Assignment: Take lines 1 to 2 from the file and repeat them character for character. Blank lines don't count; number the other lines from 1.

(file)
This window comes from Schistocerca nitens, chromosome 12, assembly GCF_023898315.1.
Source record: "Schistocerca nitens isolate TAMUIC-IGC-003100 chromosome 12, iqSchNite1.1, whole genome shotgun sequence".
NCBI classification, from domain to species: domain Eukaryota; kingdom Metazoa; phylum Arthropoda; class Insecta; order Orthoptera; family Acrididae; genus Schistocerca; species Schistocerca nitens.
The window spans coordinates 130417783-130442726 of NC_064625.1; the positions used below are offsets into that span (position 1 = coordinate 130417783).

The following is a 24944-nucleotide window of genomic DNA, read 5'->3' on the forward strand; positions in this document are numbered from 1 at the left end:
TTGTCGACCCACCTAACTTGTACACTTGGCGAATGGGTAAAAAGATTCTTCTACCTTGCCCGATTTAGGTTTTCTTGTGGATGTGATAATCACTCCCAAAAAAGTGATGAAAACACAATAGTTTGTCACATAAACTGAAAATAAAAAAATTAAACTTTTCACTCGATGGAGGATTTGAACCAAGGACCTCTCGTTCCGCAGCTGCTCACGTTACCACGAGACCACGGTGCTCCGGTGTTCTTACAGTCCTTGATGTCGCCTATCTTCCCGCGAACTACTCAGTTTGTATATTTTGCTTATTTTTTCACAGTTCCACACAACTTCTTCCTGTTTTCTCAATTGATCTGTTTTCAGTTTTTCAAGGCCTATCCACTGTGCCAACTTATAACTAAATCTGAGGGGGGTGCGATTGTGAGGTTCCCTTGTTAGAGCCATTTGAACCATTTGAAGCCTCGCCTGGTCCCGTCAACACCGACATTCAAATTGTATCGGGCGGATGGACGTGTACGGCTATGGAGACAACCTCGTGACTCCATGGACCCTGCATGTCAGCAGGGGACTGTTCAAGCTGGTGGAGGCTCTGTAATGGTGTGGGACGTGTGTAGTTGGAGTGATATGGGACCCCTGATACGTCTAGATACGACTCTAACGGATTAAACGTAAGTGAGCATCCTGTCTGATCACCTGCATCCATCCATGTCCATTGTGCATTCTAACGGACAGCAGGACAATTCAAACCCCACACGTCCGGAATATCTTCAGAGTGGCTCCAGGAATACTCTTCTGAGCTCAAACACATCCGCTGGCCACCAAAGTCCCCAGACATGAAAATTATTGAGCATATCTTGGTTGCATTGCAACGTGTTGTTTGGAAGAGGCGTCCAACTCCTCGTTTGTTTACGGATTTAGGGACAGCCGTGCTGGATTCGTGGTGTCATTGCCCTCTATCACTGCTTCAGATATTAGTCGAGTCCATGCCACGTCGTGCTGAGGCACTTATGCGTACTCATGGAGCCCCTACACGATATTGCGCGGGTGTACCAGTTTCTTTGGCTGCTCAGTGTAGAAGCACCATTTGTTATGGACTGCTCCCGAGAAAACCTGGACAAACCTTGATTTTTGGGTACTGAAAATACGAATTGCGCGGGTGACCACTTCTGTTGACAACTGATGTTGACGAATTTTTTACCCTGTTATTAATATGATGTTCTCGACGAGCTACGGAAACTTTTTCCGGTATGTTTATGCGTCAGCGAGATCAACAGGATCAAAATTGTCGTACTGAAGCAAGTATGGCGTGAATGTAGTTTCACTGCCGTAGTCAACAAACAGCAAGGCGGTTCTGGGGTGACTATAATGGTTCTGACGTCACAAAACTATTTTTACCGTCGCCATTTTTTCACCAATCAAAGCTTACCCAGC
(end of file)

This window comes from Schistocerca nitens, chromosome 12, assembly GCF_023898315.1.
Source record: "Schistocerca nitens isolate TAMUIC-IGC-003100 chromosome 12, iqSchNite1.1, whole genome shotgun sequence".